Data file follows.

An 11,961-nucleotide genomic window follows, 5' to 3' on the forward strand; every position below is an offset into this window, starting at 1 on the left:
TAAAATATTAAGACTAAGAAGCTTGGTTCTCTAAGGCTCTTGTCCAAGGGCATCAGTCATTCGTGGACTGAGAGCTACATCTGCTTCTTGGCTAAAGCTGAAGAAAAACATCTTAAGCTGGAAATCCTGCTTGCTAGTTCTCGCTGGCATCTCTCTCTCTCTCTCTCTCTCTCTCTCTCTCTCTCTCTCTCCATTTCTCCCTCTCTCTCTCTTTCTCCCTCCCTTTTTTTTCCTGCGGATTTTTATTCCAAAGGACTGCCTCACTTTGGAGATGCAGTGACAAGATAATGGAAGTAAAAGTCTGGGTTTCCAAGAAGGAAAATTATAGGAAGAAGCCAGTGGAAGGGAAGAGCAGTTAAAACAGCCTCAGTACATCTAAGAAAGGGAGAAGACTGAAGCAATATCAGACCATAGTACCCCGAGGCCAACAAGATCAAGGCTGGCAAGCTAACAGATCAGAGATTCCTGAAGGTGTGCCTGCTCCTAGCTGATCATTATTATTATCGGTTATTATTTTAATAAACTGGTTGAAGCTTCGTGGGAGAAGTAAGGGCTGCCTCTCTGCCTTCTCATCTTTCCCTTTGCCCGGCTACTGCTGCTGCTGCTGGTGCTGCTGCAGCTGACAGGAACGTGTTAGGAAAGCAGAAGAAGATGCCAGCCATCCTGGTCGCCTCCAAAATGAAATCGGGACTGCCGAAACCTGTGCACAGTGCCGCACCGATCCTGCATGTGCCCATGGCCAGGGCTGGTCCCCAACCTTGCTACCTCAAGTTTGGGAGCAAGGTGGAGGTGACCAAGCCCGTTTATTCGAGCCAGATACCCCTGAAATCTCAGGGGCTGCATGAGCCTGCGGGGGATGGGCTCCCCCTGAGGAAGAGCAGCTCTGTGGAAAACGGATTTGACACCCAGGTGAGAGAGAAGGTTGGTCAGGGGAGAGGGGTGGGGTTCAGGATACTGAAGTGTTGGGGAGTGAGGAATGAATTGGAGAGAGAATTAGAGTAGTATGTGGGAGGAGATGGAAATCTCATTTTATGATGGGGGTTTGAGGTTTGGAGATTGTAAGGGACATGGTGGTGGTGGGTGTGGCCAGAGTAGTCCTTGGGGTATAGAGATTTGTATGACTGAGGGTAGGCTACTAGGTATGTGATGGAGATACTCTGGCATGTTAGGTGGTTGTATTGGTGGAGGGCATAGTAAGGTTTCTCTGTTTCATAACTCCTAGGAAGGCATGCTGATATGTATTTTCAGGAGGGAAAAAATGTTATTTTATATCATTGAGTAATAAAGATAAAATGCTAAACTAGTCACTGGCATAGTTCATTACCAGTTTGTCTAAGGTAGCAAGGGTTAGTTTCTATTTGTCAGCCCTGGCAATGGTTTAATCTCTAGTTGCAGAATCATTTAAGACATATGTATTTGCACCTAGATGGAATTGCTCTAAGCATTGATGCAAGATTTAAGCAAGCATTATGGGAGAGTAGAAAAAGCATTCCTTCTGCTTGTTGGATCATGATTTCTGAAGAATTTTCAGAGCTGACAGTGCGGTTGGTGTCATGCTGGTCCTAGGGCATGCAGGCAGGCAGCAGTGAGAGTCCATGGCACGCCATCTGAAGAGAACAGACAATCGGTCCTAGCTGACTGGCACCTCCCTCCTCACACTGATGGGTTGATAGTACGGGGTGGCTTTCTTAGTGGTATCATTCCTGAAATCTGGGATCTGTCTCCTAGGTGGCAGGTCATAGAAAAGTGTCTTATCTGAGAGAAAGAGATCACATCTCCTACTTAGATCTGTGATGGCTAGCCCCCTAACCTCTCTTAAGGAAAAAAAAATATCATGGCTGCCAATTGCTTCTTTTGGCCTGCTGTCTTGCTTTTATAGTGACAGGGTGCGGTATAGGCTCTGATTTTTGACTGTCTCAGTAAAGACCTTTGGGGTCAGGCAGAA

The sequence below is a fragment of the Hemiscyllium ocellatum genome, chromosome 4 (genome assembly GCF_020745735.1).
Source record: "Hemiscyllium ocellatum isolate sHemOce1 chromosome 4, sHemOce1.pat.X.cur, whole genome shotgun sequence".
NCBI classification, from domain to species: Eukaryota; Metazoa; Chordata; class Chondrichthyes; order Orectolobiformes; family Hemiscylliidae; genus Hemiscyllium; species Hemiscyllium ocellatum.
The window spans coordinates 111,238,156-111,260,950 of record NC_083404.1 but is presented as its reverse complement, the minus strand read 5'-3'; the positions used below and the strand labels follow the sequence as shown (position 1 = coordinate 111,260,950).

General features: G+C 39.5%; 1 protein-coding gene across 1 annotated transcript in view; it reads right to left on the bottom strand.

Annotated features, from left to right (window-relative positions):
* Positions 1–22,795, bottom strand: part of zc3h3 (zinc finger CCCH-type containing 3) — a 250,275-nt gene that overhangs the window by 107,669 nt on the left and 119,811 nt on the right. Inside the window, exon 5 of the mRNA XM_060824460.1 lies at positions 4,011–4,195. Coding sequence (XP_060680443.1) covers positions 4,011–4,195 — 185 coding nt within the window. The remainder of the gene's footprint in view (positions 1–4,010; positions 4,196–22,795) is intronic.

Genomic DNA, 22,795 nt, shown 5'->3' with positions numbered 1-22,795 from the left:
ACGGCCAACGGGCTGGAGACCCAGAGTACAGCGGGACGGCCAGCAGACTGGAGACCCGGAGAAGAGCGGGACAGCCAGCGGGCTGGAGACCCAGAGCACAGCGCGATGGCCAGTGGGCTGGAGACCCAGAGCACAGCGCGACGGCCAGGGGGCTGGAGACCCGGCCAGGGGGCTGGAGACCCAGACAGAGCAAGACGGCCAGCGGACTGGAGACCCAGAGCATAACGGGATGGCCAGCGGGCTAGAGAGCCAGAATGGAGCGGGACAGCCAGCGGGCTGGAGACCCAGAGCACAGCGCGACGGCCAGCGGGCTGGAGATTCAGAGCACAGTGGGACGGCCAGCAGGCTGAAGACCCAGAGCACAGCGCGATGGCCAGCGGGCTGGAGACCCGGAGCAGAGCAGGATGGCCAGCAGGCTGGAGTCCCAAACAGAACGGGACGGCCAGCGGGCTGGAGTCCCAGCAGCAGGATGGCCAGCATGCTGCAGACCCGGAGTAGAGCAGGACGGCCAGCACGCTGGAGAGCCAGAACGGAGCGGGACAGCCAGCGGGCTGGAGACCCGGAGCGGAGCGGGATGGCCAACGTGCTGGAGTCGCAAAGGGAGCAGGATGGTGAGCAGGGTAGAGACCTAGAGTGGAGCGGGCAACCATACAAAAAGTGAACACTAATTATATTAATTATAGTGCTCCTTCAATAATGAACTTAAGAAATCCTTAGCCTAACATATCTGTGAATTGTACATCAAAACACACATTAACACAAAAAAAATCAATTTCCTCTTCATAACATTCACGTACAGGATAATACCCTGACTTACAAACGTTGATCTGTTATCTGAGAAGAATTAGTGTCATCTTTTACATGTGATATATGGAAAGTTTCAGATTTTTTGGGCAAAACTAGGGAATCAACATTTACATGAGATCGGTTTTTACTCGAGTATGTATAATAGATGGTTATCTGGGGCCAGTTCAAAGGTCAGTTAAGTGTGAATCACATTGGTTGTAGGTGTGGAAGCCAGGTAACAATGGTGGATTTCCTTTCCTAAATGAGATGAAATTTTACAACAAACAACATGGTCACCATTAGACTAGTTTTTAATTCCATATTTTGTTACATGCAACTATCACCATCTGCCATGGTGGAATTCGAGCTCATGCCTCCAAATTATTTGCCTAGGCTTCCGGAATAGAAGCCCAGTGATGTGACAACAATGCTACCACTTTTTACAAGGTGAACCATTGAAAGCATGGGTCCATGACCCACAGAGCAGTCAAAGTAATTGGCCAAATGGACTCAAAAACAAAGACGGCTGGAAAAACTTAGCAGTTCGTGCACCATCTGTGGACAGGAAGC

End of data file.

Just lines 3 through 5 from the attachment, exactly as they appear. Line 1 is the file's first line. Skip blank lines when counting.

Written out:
The sequence below is a fragment of the Hemiscyllium ocellatum genome, chromosome 4 (genome assembly GCF_020745735.1).
Source record: "Hemiscyllium ocellatum isolate sHemOce1 chromosome 4, sHemOce1.pat.X.cur, whole genome shotgun sequence".
NCBI classification, from domain to species: Eukaryota; Metazoa; Chordata; class Chondrichthyes; order Orectolobiformes; family Hemiscylliidae; genus Hemiscyllium; species Hemiscyllium ocellatum.